Analysis Notebook, Week 9
Sam Monson demonstrates how the adage "if you can't be good, be lucky" helped preserve the Chiefs' unbeaten start to season 2013.
Analysis Notebook, Week 9
Sometimes it really is better to be lucky than good. One of the greatest things about the NFL is that no matter how much football you have watched there is usually something each week that you have never seen before, a moment that makes you feel like you are new to the game all over again, experiencing its highest points anew.
On Sunday the undefeated Chiefs were under assault by the UDFA Jeff Tuel-led Buffalo Bills, in the shadow of their own goal line, when Sean Smith was destroyed by Bills receiver Stevie Johnson off the line.
It didn’t result in a Bills touchdown. It didn’t result in an incomplete pass nor was it deflected at the line. Despite being left for dead off the line, Smith scored for the Chiefs on the play, taking an interception 100 yards to the house. Smith was beaten so badly off the line that he stumbled into the path of the ball thrown to another receiver, lucking his way into an interception and changing the game in a heartbeat.
For all the coaching, practice and meticulous planning at this level there is nothing that can match pure, blind, dumb luck. Isn’t that great?
That’s not to dismiss the play entirely as luck. Smith lucked himself into an opportunity to make a play, but he caught the ball and returned it the distance for the score. On the flip side, Jeff Tuel was unlucky to find a defensive back right where he had planned to throw the ball, but it was poor vision to fail to recognize both that and the wide open Johnson in the back of the end zone just to the left.
To make matters worse the Bills were leading 10-3 at the time and should have extended that to 17-3, putting the Chiefs’ undefeated record in serious jeopardy — but instead the game was tied up.
Stevie Johnson is the most unique route-runner in the NFL. He has a way of moving that nobody else can match, and it makes him extremely difficult to cover one-on-one. When I spoke to him in the offseason he put his unique style down to playing basketball. Instead of practicing running routes in the offseason, Johnson practices his crossover move, and that’s what he broke out against Sean Smith here.
The Bills had three receivers lined up to the right of the formation, and two of them ran slants on the play. The middle receiver ran a quick out to try and create a pick on the defensive backs to open up the outside slant — the one Tuel threw to. At no point does he even look toward the inside slant of Johnson, but that is the route that everything hinges on.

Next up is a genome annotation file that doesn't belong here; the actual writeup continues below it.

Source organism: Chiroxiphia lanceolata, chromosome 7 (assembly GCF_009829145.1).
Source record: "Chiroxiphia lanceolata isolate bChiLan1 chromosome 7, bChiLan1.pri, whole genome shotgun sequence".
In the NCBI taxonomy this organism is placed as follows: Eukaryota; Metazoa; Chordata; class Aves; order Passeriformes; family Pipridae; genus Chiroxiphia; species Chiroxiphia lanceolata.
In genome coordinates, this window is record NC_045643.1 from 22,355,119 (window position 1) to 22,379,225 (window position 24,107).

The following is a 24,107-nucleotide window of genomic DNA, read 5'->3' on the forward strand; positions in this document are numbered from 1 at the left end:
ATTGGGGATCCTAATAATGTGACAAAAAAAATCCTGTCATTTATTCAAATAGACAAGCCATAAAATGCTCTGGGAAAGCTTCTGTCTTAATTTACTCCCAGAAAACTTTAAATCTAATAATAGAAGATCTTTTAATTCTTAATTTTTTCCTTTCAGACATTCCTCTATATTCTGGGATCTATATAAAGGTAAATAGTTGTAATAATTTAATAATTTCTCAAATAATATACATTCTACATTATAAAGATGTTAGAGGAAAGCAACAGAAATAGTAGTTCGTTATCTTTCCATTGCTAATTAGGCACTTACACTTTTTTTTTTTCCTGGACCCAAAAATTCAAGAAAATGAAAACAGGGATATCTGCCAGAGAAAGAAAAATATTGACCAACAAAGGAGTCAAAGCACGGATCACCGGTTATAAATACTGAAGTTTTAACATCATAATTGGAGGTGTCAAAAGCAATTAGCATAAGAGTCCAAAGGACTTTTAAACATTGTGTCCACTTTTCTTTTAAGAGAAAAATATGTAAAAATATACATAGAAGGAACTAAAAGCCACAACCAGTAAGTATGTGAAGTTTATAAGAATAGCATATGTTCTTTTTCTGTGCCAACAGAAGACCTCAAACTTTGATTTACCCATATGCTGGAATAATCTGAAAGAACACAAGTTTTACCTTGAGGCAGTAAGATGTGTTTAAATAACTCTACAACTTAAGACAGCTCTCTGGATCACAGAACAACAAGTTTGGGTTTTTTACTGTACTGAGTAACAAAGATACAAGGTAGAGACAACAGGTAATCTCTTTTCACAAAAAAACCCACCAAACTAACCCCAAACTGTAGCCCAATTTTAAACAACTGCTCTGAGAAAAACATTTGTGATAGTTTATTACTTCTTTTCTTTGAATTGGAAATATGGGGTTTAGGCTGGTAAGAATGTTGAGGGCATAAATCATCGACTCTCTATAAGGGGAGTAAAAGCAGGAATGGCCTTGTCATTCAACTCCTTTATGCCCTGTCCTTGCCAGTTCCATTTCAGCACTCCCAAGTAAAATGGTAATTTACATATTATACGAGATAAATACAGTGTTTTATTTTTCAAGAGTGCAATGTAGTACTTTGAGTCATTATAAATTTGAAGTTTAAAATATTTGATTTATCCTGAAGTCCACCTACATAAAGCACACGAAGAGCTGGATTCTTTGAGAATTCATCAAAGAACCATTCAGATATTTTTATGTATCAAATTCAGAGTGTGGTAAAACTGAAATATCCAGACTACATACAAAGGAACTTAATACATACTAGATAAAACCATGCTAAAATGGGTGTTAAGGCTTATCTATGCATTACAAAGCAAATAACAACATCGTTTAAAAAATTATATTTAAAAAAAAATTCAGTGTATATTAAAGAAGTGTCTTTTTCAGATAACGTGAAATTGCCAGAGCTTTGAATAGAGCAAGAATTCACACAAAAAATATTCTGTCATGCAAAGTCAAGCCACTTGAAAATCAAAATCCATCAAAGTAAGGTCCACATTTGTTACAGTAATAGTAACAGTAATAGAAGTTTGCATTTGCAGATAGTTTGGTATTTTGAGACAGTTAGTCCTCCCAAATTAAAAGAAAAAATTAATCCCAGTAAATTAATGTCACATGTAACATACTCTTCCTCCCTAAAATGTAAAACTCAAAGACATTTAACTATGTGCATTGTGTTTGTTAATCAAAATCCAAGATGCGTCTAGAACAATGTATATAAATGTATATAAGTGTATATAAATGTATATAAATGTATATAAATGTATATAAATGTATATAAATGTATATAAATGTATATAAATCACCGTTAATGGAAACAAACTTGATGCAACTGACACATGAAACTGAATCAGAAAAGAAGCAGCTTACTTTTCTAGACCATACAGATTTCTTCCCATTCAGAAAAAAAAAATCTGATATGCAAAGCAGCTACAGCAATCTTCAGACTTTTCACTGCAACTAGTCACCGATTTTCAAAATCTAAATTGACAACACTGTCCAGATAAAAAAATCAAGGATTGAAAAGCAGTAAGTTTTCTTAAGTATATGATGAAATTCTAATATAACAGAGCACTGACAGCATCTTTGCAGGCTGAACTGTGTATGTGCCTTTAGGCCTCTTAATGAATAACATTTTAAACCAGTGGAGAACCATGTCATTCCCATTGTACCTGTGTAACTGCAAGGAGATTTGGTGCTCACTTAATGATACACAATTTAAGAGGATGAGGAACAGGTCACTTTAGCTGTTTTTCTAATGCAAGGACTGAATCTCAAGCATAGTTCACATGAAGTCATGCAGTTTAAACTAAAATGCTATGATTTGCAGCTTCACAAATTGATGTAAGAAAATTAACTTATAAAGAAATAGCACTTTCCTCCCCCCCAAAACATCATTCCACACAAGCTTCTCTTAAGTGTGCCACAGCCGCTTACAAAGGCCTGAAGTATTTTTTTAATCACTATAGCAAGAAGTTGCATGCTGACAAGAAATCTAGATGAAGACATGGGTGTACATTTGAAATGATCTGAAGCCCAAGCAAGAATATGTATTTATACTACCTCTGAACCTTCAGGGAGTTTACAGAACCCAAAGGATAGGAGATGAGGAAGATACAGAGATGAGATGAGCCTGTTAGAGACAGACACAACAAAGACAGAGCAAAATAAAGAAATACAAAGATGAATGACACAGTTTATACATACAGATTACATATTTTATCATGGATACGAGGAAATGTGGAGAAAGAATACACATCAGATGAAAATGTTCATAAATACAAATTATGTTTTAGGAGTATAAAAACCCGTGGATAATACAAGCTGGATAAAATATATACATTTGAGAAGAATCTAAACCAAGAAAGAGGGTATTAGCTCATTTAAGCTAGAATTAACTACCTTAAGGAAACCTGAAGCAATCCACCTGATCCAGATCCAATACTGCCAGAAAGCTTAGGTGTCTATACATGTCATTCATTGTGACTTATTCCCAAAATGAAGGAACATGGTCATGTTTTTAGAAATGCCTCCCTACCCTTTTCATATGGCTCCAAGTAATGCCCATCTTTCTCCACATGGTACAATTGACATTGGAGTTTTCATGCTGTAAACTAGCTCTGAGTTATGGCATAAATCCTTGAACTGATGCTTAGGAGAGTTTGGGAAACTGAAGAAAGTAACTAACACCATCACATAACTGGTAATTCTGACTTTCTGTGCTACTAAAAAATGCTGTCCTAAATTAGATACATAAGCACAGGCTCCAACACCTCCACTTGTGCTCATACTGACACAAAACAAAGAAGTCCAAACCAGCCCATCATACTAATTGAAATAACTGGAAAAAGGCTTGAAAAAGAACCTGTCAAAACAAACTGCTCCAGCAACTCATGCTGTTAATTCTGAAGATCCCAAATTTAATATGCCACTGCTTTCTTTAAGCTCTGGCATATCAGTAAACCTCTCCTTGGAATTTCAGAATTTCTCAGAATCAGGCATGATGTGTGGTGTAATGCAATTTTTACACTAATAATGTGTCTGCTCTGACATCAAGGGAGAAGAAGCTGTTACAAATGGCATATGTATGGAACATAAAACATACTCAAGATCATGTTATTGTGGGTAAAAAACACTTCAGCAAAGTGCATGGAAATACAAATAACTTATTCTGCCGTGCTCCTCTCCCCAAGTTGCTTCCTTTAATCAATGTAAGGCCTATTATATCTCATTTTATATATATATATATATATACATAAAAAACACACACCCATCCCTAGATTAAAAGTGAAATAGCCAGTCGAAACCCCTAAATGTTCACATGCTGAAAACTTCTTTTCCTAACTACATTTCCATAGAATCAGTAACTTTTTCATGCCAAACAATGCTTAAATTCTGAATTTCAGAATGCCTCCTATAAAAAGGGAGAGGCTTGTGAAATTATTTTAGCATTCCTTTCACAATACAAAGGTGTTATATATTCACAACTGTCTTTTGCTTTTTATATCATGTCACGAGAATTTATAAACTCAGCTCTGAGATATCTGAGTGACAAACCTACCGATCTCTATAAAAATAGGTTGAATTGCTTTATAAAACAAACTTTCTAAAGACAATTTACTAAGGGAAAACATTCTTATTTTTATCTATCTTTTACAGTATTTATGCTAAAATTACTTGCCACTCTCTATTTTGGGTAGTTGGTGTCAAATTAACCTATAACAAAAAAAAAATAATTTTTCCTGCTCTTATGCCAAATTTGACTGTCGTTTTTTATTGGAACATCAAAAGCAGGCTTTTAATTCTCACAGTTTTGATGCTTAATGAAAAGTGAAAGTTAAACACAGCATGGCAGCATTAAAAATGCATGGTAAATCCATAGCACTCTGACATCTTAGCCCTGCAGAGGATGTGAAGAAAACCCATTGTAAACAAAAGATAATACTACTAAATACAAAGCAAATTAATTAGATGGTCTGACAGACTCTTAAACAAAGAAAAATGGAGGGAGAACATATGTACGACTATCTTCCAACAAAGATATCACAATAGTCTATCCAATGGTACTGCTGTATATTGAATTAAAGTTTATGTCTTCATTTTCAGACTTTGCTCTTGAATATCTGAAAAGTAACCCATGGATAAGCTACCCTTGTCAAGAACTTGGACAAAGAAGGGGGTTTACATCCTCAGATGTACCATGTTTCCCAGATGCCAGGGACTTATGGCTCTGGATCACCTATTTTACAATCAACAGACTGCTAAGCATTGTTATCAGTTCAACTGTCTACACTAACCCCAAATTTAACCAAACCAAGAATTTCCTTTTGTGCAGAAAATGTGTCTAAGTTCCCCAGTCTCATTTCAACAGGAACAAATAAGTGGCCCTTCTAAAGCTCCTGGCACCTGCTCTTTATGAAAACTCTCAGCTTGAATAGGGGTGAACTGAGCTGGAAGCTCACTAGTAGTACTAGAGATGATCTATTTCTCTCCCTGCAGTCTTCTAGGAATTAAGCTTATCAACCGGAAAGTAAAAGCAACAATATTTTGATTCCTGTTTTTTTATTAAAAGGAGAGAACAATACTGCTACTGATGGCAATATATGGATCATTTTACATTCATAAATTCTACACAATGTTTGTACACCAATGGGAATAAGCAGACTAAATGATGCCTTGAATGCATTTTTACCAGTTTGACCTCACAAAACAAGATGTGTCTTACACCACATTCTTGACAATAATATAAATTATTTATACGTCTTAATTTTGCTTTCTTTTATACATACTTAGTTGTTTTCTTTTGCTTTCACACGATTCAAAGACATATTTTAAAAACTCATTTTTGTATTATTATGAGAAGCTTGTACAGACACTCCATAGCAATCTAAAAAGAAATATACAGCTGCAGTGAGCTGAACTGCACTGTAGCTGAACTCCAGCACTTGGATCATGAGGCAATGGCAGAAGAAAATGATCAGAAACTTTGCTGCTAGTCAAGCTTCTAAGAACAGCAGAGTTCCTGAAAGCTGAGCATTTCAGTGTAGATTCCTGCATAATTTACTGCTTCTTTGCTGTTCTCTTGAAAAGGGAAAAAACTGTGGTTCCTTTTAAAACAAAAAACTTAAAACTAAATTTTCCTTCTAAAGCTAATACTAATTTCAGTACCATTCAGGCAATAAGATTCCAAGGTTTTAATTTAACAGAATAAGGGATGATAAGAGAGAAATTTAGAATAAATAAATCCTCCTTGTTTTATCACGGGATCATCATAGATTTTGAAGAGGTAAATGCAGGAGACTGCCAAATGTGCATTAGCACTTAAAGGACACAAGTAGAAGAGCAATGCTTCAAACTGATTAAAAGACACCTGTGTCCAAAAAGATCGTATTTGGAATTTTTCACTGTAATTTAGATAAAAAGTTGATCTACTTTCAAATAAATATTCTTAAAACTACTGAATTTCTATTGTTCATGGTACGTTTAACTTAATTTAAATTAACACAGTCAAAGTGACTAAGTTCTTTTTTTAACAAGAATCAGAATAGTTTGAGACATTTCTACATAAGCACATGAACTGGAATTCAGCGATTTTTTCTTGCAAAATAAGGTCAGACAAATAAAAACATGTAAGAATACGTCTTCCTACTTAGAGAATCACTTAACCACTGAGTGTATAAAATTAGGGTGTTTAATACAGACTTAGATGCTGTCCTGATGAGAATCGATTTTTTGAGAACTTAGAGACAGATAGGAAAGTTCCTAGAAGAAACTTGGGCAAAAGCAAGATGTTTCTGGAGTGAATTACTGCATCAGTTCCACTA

Smith tries to jam Johnson at the line in press-man coverage. Johnson’s first move is to the right after a little hesitation off the line, so Smith reaches out with his left hand to try and counter his movement. The problem is that Johnson isn’t heading in that direction at all, and when the corner reaches out to try and shove him hard in his right shoulder, Johnson sinks that shoulder back, giving Smith nothing to hit.
The ability to both drive off that leg and drop his shoulder at the same time is an incredible feat of body control from Johnson, and the kind of thing that defensive backs just can’t deal with. After missing with his jam, Smith is completely unbalanced, and Johnson seals it by swatting his other arm to the side as he shoots past — sending Smith stumbling away from him and almost to the floor. As great a move as this was from Johnson, it’s the reason Smith ends up with an easy interception.
He was beaten so completely that by the time he rescued his balance and regained his feet he was in just enough time to look up and find the ball thrown to him as if with gift-wrapping, because he has stumbled all the way into the throwing lane of the other slant route, coming in from the outside.
Take a look at it in full motion:
The Impact of Change
Watching the Houston Texans with Case Keenum under center is like somebody hitting the reset button. You suddenly see what the Kubiak offense in Houston is supposed to look like. Matt Schaub had been in such an ugly rut of form that everything the Texans did on offense looked labored, slow and awkward. As soon as Keenum comes into the lineup it makes sense.
A few weeks ago I tweeted a picture of Matt Schaub making a routine 18-yard pick up on a roll to the right after a play-action fake. The throw was easy enough and safe, but the thing that I found interesting was that he missed a wide-open Andre Johnson streaking downfield that could, and should, have been a touchdown. Schaub either didn’t see it, or passed up the more difficult throw for a safer one underneath, in effect not backing himself to be able to hit a deep touchdown.
Fast forward to this week, the Texans ran the same play, and instead of taking the crossing route, Keenum went deep, hitting Johnson for a touchdown. The circumstances weren’t an exact match. For a start, Keenum had a lineman in his face who had read the bootleg better than any of the San Diego defenders had in Week 1, and the crossing route was less wide open than the one Schaub hit. Perhaps the most important part though was that Andre Johnson wasn’t nearly as open as he was for Schaub either.
Schaub passed up the chance to hit Johnson deep down field when he was practically uncovered, while Keenum elected to put the ball in the air and give him a chance to make the play despite the fact that there was a FS in good position that he still needed to beat.
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